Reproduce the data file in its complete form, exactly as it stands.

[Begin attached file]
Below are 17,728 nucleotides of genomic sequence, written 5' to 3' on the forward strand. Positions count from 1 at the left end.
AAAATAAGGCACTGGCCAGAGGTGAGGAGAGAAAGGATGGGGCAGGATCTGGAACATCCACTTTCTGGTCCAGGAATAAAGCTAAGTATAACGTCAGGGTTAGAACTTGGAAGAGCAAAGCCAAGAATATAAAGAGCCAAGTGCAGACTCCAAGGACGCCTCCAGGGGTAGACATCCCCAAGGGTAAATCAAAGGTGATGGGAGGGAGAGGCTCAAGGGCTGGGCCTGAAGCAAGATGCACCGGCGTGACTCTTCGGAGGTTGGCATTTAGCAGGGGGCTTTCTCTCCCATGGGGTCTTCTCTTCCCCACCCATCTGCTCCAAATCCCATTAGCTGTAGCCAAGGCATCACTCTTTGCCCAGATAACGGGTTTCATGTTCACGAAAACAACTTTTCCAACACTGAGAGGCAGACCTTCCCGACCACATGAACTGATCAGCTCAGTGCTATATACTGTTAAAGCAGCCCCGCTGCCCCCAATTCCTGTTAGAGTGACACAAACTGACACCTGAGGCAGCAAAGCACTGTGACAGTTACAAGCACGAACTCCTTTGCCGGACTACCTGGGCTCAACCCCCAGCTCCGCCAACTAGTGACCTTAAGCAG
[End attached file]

Below are 17,728 nucleotides of genomic sequence, written 5' to 3' on the forward strand. Positions count from 1 at the left end.
AAAATAAGGCACTGGCCAGAGGTGAGGAGAGAAAGGATGGGGCAGGATCTGGAACATCCACTTTCTGGTCCAGGAATAAAGCTAAGTATAACGTCAGGGTTAGAACTTGGAAGAGCAAAGCCAAGAATATAAAGAGCCAAGTGCAGACTCCAAGGACGCCTCCAGGGGTAGACATCCCCAAGGGTAAATCAAAGGTGATGGGAGGGAGAGGCTCAAGGGCTGGGCCTGAAGCAAGATGCACCGGCGTGACTCTTCGGAGGTTGGCATTTAGCAGGGGGCTTTCTCTCCCATGGGGTCTTCTCTTCCCCACCCATCTGCTCCAAATCCCATTAGCTGTAGCCAAGGCATCACTCTTTGCCCAGATAACGGGTTTCATGTTCACGAAAACAACTTTTCCAACACTGAGAGGCAGACCTTCCCGACCACATGAACTGATCAGCTCAGTGCTATATACTGTTAAAGCAGCCCCGCTGCCCCCAATTCCTGTTAGAGTGACACAAACTGACACCTGAGGCAGCAAAGCACTGTGACAGTTACAAGCACGAACTCCTTTGCCGGACTACCTGGGCTCAACCCCCAGCTCCGCCAACTAGTGACCTTAAGCAG